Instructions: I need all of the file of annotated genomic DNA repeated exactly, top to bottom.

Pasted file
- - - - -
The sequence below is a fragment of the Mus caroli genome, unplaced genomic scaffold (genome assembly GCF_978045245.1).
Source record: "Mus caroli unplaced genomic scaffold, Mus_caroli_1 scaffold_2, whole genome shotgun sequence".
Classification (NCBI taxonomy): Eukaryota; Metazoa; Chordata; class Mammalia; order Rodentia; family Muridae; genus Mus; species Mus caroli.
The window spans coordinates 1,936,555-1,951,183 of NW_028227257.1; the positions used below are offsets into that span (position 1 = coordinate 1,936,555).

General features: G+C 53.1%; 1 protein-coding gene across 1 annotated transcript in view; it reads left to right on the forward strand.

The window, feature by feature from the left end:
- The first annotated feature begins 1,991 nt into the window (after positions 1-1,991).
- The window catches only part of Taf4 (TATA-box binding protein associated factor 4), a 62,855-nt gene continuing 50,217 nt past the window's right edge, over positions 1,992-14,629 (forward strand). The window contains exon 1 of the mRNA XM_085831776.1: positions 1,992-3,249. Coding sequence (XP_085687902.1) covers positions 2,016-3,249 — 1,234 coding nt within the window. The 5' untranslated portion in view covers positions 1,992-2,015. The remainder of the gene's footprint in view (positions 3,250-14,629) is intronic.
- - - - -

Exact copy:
The sequence below is a fragment of the Mus caroli genome, unplaced genomic scaffold (genome assembly GCF_978045245.1).
Source record: "Mus caroli unplaced genomic scaffold, Mus_caroli_1 scaffold_2, whole genome shotgun sequence".
Classification (NCBI taxonomy): Eukaryota; Metazoa; Chordata; class Mammalia; order Rodentia; family Muridae; genus Mus; species Mus caroli.
The window spans coordinates 1,936,555-1,951,183 of NW_028227257.1; the positions used below are offsets into that span (position 1 = coordinate 1,936,555).

General features: G+C 53.1%; 1 protein-coding gene across 1 annotated transcript in view; it reads left to right on the forward strand.

The window, feature by feature from the left end:
- The first annotated feature begins 1,991 nt into the window (after positions 1-1,991).
- The window catches only part of Taf4 (TATA-box binding protein associated factor 4), a 62,855-nt gene continuing 50,217 nt past the window's right edge, over positions 1,992-14,629 (forward strand). The window contains exon 1 of the mRNA XM_085831776.1: positions 1,992-3,249. Coding sequence (XP_085687902.1) covers positions 2,016-3,249 — 1,234 coding nt within the window. The 5' untranslated portion in view covers positions 1,992-2,015. The remainder of the gene's footprint in view (positions 3,250-14,629) is intronic.